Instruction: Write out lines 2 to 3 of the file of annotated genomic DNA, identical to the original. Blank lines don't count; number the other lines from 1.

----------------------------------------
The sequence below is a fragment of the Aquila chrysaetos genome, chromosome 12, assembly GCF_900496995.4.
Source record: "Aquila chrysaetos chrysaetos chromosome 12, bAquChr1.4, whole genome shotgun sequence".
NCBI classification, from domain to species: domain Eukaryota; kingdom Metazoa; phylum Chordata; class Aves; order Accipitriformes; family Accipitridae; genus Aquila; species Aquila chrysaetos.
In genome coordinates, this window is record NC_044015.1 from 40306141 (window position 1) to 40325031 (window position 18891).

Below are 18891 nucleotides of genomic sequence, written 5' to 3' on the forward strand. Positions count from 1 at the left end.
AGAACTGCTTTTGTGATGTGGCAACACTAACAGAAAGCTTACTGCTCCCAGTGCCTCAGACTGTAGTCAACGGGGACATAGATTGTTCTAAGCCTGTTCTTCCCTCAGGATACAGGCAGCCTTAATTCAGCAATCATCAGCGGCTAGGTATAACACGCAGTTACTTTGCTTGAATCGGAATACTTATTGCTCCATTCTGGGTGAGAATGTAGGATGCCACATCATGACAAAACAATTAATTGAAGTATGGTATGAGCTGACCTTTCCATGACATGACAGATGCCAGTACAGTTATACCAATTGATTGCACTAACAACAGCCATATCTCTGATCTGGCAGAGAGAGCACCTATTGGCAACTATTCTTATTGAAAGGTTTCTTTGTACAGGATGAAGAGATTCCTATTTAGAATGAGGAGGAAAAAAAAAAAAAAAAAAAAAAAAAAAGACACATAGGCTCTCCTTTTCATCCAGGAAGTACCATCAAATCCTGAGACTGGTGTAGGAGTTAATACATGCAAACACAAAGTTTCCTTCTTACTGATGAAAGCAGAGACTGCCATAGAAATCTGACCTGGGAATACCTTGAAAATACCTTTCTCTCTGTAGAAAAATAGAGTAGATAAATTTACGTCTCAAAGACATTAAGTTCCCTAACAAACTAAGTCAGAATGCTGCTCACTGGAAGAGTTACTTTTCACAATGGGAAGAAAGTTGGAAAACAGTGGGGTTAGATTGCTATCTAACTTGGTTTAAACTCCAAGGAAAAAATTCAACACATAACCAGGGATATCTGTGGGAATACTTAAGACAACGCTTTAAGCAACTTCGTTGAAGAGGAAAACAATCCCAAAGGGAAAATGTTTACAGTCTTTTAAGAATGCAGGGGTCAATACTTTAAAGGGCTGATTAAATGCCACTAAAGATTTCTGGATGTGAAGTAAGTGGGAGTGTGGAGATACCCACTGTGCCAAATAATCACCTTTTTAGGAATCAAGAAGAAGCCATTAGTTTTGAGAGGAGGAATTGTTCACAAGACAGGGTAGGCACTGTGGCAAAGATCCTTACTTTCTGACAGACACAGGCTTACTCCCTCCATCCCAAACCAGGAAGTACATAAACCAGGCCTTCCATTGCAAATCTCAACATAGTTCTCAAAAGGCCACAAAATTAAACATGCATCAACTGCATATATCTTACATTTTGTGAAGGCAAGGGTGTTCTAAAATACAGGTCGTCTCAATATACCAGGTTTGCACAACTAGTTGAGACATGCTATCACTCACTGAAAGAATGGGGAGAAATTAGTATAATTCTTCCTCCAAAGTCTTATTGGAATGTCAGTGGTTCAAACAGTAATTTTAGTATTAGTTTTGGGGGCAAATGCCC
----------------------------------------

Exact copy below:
Source record: "Aquila chrysaetos chrysaetos chromosome 12, bAquChr1.4, whole genome shotgun sequence".
NCBI classification, from domain to species: domain Eukaryota; kingdom Metazoa; phylum Chordata; class Aves; order Accipitriformes; family Accipitridae; genus Aquila; species Aquila chrysaetos.